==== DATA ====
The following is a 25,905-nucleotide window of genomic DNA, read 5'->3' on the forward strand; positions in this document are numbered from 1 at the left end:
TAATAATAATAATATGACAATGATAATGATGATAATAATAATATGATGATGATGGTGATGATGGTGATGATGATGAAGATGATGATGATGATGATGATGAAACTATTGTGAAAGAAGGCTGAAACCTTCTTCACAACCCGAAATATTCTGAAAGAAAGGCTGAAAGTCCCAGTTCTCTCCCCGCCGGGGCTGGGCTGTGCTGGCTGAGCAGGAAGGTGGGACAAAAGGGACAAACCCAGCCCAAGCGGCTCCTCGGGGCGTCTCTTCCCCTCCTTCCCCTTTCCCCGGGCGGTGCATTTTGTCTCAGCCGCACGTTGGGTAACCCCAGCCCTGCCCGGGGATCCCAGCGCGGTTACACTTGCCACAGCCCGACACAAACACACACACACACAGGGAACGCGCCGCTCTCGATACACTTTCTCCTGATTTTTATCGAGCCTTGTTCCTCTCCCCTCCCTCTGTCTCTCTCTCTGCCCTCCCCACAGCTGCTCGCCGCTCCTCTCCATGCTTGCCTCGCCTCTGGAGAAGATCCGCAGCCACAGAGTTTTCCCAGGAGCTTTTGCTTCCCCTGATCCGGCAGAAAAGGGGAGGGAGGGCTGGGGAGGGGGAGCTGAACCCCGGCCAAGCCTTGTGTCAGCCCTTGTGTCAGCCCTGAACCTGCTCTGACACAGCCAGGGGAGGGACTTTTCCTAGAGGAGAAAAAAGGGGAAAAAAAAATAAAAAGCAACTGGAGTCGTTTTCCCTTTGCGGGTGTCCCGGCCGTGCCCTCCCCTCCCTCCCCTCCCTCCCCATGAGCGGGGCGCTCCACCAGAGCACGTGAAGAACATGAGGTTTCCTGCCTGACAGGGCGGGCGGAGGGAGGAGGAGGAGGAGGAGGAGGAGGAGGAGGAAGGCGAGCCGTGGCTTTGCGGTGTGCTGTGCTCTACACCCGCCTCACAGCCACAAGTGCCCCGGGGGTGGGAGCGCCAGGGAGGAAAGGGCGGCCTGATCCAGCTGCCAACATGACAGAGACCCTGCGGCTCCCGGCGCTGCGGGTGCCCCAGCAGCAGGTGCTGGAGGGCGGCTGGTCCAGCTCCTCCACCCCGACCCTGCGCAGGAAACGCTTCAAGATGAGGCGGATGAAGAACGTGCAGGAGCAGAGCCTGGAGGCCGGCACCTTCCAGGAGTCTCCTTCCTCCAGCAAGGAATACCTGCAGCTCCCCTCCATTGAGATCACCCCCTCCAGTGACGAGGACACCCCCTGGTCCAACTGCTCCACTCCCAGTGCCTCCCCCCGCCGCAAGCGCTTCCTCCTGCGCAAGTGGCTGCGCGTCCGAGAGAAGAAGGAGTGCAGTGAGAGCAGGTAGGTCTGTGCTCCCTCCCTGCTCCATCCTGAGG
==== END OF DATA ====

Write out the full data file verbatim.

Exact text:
The following is a 25,905-nucleotide window of genomic DNA, read 5'->3' on the forward strand; positions in this document are numbered from 1 at the left end:
TAATAATAATAATATGACAATGATAATGATGATAATAATAATATGATGATGATGGTGATGATGGTGATGATGATGAAGATGATGATGATGATGATGATGAAACTATTGTGAAAGAAGGCTGAAACCTTCTTCACAACCCGAAATATTCTGAAAGAAAGGCTGAAAGTCCCAGTTCTCTCCCCGCCGGGGCTGGGCTGTGCTGGCTGAGCAGGAAGGTGGGACAAAAGGGACAAACCCAGCCCAAGCGGCTCCTCGGGGCGTCTCTTCCCCTCCTTCCCCTTTCCCCGGGCGGTGCATTTTGTCTCAGCCGCACGTTGGGTAACCCCAGCCCTGCCCGGGGATCCCAGCGCGGTTACACTTGCCACAGCCCGACACAAACACACACACACACAGGGAACGCGCCGCTCTCGATACACTTTCTCCTGATTTTTATCGAGCCTTGTTCCTCTCCCCTCCCTCTGTCTCTCTCTCTGCCCTCCCCACAGCTGCTCGCCGCTCCTCTCCATGCTTGCCTCGCCTCTGGAGAAGATCCGCAGCCACAGAGTTTTCCCAGGAGCTTTTGCTTCCCCTGATCCGGCAGAAAAGGGGAGGGAGGGCTGGGGAGGGGGAGCTGAACCCCGGCCAAGCCTTGTGTCAGCCCTTGTGTCAGCCCTGAACCTGCTCTGACACAGCCAGGGGAGGGACTTTTCCTAGAGGAGAAAAAAGGGGAAAAAAAAATAAAAAGCAACTGGAGTCGTTTTCCCTTTGCGGGTGTCCCGGCCGTGCCCTCCCCTCCCTCCCCTCCCTCCCCATGAGCGGGGCGCTCCACCAGAGCACGTGAAGAACATGAGGTTTCCTGCCTGACAGGGCGGGCGGAGGGAGGAGGAGGAGGAGGAGGAGGAGGAGGAGGAAGGCGAGCCGTGGCTTTGCGGTGTGCTGTGCTCTACACCCGCCTCACAGCCACAAGTGCCCCGGGGGTGGGAGCGCCAGGGAGGAAAGGGCGGCCTGATCCAGCTGCCAACATGACAGAGACCCTGCGGCTCCCGGCGCTGCGGGTGCCCCAGCAGCAGGTGCTGGAGGGCGGCTGGTCCAGCTCCTCCACCCCGACCCTGCGCAGGAAACGCTTCAAGATGAGGCGGATGAAGAACGTGCAGGAGCAGAGCCTGGAGGCCGGCACCTTCCAGGAGTCTCCTTCCTCCAGCAAGGAATACCTGCAGCTCCCCTCCATTGAGATCACCCCCTCCAGTGACGAGGACACCCCCTGGTCCAACTGCTCCACTCCCAGTGCCTCCCCCCGCCGCAAGCGCTTCCTCCTGCGCAAGTGGCTGCGCGTCCGAGAGAAGAAGGAGTGCAGTGAGAGCAGGTAGGTCTGTGCTCCCTCCCTGCTCCATCCTGAGG